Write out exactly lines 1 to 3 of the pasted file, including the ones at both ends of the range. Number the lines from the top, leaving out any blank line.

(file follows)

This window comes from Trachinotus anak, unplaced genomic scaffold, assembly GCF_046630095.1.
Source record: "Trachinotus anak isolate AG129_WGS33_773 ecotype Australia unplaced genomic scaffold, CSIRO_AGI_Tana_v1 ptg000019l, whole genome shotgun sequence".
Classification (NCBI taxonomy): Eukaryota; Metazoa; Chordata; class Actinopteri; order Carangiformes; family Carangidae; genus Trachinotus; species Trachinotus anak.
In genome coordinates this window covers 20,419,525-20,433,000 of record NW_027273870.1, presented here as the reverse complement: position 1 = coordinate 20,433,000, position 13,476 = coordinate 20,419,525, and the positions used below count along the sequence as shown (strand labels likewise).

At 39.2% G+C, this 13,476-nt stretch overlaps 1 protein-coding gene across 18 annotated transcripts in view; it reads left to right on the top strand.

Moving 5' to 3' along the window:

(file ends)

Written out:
This window comes from Trachinotus anak, unplaced genomic scaffold, assembly GCF_046630095.1.
Source record: "Trachinotus anak isolate AG129_WGS33_773 ecotype Australia unplaced genomic scaffold, CSIRO_AGI_Tana_v1 ptg000019l, whole genome shotgun sequence".
Classification (NCBI taxonomy): Eukaryota; Metazoa; Chordata; class Actinopteri; order Carangiformes; family Carangidae; genus Trachinotus; species Trachinotus anak.